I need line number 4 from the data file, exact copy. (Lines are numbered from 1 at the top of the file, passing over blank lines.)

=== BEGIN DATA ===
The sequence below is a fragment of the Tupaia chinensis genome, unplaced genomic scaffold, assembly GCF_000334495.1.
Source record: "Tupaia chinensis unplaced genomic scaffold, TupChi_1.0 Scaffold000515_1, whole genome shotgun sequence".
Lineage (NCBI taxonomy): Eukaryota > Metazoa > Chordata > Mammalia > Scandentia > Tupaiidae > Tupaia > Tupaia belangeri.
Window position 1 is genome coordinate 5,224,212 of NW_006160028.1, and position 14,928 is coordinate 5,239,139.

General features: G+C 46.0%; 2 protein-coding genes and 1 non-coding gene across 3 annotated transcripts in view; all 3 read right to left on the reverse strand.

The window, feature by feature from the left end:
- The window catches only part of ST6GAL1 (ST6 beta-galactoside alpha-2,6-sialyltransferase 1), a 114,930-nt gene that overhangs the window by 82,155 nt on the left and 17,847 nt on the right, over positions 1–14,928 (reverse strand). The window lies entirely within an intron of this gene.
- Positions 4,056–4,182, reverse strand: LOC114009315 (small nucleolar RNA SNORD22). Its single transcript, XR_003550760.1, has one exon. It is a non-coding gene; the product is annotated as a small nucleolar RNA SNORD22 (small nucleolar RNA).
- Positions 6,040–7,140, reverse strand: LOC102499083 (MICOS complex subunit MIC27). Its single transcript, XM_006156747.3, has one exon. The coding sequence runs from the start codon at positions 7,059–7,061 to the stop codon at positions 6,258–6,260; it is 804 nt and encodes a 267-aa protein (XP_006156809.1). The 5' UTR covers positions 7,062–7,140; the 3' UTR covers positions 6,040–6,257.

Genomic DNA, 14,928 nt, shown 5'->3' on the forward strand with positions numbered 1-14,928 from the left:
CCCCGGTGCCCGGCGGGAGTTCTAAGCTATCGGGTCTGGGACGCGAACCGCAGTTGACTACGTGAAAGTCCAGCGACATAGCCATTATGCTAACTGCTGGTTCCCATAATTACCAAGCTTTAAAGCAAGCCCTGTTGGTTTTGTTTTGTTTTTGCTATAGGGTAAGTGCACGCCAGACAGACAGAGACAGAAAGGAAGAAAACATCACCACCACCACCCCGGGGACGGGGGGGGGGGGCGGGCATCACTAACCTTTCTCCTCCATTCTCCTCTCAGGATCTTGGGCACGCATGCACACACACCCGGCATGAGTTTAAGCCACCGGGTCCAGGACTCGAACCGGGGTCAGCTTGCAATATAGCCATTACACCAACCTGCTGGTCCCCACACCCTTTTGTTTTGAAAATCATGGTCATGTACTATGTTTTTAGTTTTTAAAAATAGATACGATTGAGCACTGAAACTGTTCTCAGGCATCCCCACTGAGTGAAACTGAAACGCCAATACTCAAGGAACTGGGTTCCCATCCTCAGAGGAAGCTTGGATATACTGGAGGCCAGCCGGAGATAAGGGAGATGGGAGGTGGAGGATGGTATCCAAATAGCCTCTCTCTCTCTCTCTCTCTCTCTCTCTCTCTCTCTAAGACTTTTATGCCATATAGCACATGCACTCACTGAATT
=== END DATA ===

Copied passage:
Window position 1 is genome coordinate 5,224,212 of NW_006160028.1, and position 14,928 is coordinate 5,239,139.